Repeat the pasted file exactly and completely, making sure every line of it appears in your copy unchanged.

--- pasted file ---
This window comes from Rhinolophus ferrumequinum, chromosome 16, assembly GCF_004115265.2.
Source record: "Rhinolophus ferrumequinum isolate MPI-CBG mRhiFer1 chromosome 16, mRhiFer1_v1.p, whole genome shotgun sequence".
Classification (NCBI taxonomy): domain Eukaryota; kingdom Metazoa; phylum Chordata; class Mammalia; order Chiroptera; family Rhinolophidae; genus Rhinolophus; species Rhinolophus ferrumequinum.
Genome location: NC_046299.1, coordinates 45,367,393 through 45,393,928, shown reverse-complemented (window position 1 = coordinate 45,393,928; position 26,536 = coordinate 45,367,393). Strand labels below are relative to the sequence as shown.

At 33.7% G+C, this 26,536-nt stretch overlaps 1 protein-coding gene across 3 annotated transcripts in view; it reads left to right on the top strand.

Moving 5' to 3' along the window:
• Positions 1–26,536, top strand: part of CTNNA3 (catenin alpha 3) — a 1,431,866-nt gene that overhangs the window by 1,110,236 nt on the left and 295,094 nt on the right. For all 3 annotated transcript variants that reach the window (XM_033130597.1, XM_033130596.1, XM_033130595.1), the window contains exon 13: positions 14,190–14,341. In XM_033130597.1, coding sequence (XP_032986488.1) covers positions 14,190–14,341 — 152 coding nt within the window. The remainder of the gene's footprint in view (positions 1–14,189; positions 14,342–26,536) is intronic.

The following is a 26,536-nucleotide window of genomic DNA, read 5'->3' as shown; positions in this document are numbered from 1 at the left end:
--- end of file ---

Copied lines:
This window comes from Rhinolophus ferrumequinum, chromosome 16, assembly GCF_004115265.2.
Source record: "Rhinolophus ferrumequinum isolate MPI-CBG mRhiFer1 chromosome 16, mRhiFer1_v1.p, whole genome shotgun sequence".
Classification (NCBI taxonomy): domain Eukaryota; kingdom Metazoa; phylum Chordata; class Mammalia; order Chiroptera; family Rhinolophidae; genus Rhinolophus; species Rhinolophus ferrumequinum.
Genome location: NC_046299.1, coordinates 45,367,393 through 45,393,928, shown reverse-complemented (window position 1 = coordinate 45,393,928; position 26,536 = coordinate 45,367,393). Strand labels below are relative to the sequence as shown.

At 33.7% G+C, this 26,536-nt stretch overlaps 1 protein-coding gene across 3 annotated transcripts in view; it reads left to right on the top strand.

Moving 5' to 3' along the window:
• Positions 1–26,536, top strand: part of CTNNA3 (catenin alpha 3) — a 1,431,866-nt gene that overhangs the window by 1,110,236 nt on the left and 295,094 nt on the right. For all 3 annotated transcript variants that reach the window (XM_033130597.1, XM_033130596.1, XM_033130595.1), the window contains exon 13: positions 14,190–14,341. In XM_033130597.1, coding sequence (XP_032986488.1) covers positions 14,190–14,341 — 152 coding nt within the window. The remainder of the gene's footprint in view (positions 1–14,189; positions 14,342–26,536) is intronic.

The following is a 26,536-nucleotide window of genomic DNA, read 5'->3' as shown; positions in this document are numbered from 1 at the left end: